A Comparative Study of Dermatoscopic Features of Melasma and Hori’s Nevus in Asian Patients

J Clin Aesthet Dermatol. 2022;15(3):16–20.

by Teerapong Rattananukrom MD; Poonkiat Suchonwanit MD;
Kunlawat Thadanipon, MD; and Vasanop Vachiramon, MD

All authors are with the Division of Dermatology, Faculty of Medicine, Ramathibodi Hospital at Mahidol University in Bangkok, Thailand. Dr. Thadanipon is also with the Department of Clinical Epidemiology and Biostatistics, Faculty of Medicine, Ramathibodi Hospital at Mahidol University in Bangkok, Thailand.

FUNDING: No funding was provided for this article.

DISCLOSURES: The authors report no conflicts of interest relevant to the content of this article.

ABSTRACT: Background. Dermatoscopy is a noninvasive diagnostic tool for pigmented lesions. However, data regarding dermatoscopic features in melasma and Hori’s nevus, which are commonly found in Asian populations, are still lacking. In addition, melasma coexisting with Hori’s nevus presents a particular diagnostic challenge and they generally require different treatments.

Objective. We sought to describe the dermatoscopic features of melasma and Hori’s nevus and to establish diagnostic clues for each condition.

Methods. Fifty patients with melasma and 46 patients with Hori’s nevus were enrolled in the study. Dermatoscopic pictures were taken with Dermlite DL200 HR (3Gen, San Juan Capistrano, Califorinia) and evaluated by two blinded board-certified dermatologists.

Results. The dermatoscopic features more prominently seen in melasma compared to Hori’s nevus include light brown pigmentation (98% vs. 10.9%, P<0.001), regular pigment network (38% vs. 2.2%, P<0.001), irregular pigment network (98% vs. 63%, P<0.001), arcuate structure (68% vs. 13%, P<0.001), circles (48% vs. 10.9%, P<0.001), sparing of follicles and sweat gland openings (98% vs. 4.3%, P<0.001), and telangiectasias (52% vs. 19.6%, P=0.001). In contrast, the common features of Hori’s nevus include blue-brown or grey pigmentation (63% vs. 0%, P=0.001) and speckled homogenous pattern (52.2% vs. 0%, P<0.001).

Conclusion. Dermatoscopy is a useful diagnostic tool for distinguishing between melasma and Hori’s nevus. In patients with coexistence of both conditions, dermatoscopy can be used to confirm the diagnosis and aid the proper treatment.

Keywords. Acquired bilateral nevus of Ota-like macules, chloasma, dermoscopy, Hori’s nevus, hyperpigmentation

Melasma and Hori’s nevus (acquired bilateral nevus of Ota-like macules, ABNOM) are common acquired pigmentary disorders that bring about cosmetic concerns among Asian patients. Melasma is caused by hyperfunctional melanocytes, increased melanin synthesis in the epidermis, and increased melanophages in the dermis. It usually presents with symmetrical, hyperpigmented patches with an irregular border, occurring on sun-exposed areas, especially on the face and malar area.1,2 Unlike melasma, Hori’s nevus is a form of acquired dermal melanocytosis caused by misplaced dendritic and spindle-shaped melanocytes dispersed in the papillary and mid dermis. It is characterized by bilateral, multiple speckled blue-brown and/or slate-gray macules predominantly on the malar area. Both disorders could be aggravated by sunlight, oral contraceptives, or other unknown factors,1-4 but each of them requires different treatment approaches. The first-line treatment for melasma includes topical medications, whereas, chemical peeling, non-ablative lasers, and energy-based devices (e.g., low fluence Q-switched Nd:YAG laser, picosecond lasers, copper-bromide laser, fractional non-ablative lasers, intense pulsed light, etc.) are considered second-line treatments.5 On the contrary, the first-line treatment of Hori’s nevus includes pigment-specific lasers with higher fluence settings (e.g., 1,064-nm Q-switched Nd:YAG laser, 755-nm picosecond alexandrite laser, etc.).6 Melasma coexisting with Hori’s nevus, which is not uncommon in Asian patients, presents a particular diagnostic challenge and requires multimodal treatments. Although histopathology should be used to establish a definite diagnosis, the practicality of skin biopsy on the face is limited due to cosmetic concerns. Dermatoscopy may be a good option for making a diagnosis.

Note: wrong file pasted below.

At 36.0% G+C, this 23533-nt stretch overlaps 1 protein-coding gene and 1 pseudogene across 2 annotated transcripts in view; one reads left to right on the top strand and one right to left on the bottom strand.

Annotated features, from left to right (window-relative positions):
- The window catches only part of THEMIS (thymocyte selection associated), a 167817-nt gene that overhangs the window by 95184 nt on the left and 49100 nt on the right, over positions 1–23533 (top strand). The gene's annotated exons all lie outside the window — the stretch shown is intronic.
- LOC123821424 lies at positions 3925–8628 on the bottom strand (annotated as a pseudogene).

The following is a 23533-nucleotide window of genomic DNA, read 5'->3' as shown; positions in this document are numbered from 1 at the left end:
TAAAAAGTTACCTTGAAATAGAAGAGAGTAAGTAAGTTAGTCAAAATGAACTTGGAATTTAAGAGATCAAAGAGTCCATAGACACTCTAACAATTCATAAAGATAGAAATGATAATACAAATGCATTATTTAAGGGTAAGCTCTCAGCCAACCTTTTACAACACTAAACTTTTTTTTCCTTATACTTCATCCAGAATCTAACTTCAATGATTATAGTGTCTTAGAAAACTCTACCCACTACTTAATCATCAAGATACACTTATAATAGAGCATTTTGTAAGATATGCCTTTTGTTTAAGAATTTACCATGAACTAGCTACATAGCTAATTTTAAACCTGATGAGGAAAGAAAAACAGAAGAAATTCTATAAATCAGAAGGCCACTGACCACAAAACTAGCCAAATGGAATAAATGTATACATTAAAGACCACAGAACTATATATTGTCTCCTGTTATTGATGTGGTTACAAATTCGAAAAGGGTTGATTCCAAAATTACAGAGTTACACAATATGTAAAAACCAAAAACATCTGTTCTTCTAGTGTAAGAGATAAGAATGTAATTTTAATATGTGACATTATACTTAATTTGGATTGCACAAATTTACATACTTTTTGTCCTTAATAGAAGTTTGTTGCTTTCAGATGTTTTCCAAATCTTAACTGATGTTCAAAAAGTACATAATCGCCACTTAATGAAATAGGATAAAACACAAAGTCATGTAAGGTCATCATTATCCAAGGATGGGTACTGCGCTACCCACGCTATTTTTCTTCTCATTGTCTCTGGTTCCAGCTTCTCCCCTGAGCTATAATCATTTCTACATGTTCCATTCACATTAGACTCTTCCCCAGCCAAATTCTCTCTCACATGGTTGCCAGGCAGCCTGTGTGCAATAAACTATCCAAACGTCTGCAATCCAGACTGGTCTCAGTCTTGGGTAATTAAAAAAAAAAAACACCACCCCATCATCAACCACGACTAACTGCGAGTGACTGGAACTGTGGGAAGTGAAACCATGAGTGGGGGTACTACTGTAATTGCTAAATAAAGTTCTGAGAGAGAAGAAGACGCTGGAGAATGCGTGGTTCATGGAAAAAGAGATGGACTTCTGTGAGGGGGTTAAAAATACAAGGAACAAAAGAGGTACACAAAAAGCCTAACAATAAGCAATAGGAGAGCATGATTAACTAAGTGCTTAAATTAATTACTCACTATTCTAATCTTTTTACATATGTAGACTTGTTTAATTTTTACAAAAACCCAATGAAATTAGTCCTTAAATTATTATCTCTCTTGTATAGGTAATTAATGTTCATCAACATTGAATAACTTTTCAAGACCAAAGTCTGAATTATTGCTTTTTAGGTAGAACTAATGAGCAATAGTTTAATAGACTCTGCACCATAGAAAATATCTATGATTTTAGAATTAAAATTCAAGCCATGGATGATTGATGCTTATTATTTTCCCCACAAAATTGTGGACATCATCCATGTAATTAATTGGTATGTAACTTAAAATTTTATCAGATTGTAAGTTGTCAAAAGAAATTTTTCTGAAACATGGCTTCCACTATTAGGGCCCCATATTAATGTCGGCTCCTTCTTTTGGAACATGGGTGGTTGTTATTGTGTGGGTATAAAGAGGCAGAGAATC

Dermatoscopy is a noninvasive diagnostic tool that can identify colors, morphology, and patterns of pigmented lesions. According to a literature review, dermatoscopic features commonly found in melasma are brown or gray pigmentation, regular and/or irregular pigment network, arcuate or curved structure, circles, and follicular sparing.7-9 However, dermatoscopic features of Hori’s nevus have not been well investigated. In addition, a comparative study of dermatoscopic features between melasma and Hori’s nevus is lacking. Our study aimed to describe dermatoscopic features of melasma and Hori’s nevus, and to compare their dermatoscopic features in order to establish diagnostic clues for each condition.